way, especially that i have no rocks in my garden, if i did that i
          would have had more choice.. but yes, having fitting rocks and then
          gluing them togather seems a good idea.. and i tried it rite now and
          hopefully seems to work, lets see when the silly-cone dries yp by
          tomorrow.
          thanks,
          Nim

          --- In UniQuaria@yahoogroups.com, "Giancarlo Podio" <gpodio@u...>
          wrote:
          > A little more time consuming and rock finding involved but the best
          way I've found to do rock formations is to simply find shapes that
          automatically form a sound structure. I've used epoxy and hot glue in
          the past but I don't feel safe knowing that either one is holding up
          the mound, I prefer to know that it naturally supports itself. I also
          fill gaps between the rocks with some sand or gravel to avoid
          any "earthquakes" or slipping.
          >
          > Hope that helps
          > Giancarlo Podio, LMD
          >
          > ----- Original Message -----
          > From: Nimish
          > To: UniQuaria@yahoogroups.com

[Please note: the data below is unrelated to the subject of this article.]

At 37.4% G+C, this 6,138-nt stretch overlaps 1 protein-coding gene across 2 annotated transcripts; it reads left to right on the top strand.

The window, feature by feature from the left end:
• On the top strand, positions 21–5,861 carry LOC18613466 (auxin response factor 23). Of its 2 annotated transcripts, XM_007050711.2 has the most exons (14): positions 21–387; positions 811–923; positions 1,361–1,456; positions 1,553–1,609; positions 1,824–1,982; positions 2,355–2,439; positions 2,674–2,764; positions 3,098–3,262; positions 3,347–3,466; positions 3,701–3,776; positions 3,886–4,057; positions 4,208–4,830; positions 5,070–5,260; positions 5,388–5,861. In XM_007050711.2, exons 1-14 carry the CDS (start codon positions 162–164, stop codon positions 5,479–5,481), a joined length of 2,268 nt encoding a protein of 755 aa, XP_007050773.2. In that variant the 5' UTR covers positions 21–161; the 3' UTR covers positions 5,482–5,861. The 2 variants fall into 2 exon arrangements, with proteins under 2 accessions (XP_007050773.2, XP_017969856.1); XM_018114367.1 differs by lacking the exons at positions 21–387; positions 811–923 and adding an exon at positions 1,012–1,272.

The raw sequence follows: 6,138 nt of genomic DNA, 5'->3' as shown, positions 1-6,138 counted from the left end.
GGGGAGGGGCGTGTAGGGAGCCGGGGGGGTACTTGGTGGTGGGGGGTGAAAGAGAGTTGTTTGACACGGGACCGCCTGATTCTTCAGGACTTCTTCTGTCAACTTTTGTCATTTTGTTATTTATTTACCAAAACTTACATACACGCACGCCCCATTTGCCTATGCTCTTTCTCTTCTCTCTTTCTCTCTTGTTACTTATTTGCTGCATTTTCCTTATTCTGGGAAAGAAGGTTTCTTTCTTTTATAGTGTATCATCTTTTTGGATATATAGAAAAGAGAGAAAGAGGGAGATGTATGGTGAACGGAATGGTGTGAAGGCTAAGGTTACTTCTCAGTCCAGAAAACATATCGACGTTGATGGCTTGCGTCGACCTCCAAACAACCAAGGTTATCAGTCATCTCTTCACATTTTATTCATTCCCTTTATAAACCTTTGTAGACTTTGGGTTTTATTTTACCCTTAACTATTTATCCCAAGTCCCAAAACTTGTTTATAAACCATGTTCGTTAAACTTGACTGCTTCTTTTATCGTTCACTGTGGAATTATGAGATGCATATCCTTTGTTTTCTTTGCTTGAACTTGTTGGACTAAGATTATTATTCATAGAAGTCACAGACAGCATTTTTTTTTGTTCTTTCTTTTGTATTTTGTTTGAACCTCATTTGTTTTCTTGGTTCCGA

> Sent: Monday, December 01, 2003 11:45 AM
          > Subject: [UniQuaria] tips on creating rocky landscapes?
          >
          >
          > I am having a little difficulty keeping a rocky mountain
          togather,
          > the problem in using silicone is that the exact position of
          contact
          > is unknown and i dont want to unnessecerily load up the rocks
          with
          > silicone which is just lying there..
          >
          > any advise as to how do i go about it?
          >
          > Thanks,
          > Nim
          >
          >
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        • Nimish
          right, slate can do the work i want, but i want it done with cobbles (round) not too friendly eh. i have a few pieces of slate, but if i go about buying the
          Message 4 of 9 , Dec 1, 2003
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            right, slate can do the work i want, but i want it done with cobbles
            (round) not too friendly eh. i have a few pieces of slate, but if i
            go about buying the amount of slate i need, it would cost a hell lot.
            it sells for £6 per KG.. and even a 4"x4" piece of slate over 1"
            thick is more then a kilogram. i need atleast 20-30 such pieces :)

            maybe if i get slate cheap somewhere, ill do a look around. thanks,
            Nim

            --- In UniQuaria@yahoogroups.com, "McDowell, Steve" <smcdowell@s...>
            wrote:
            > I am in agreement with Giancarlo. All of my slate/shale structures
            are
            > self-supporting. I have only used aquarium silicone once...this
            was to get
            > an odd shaped, small, light piece (about 3 inches long) to stand at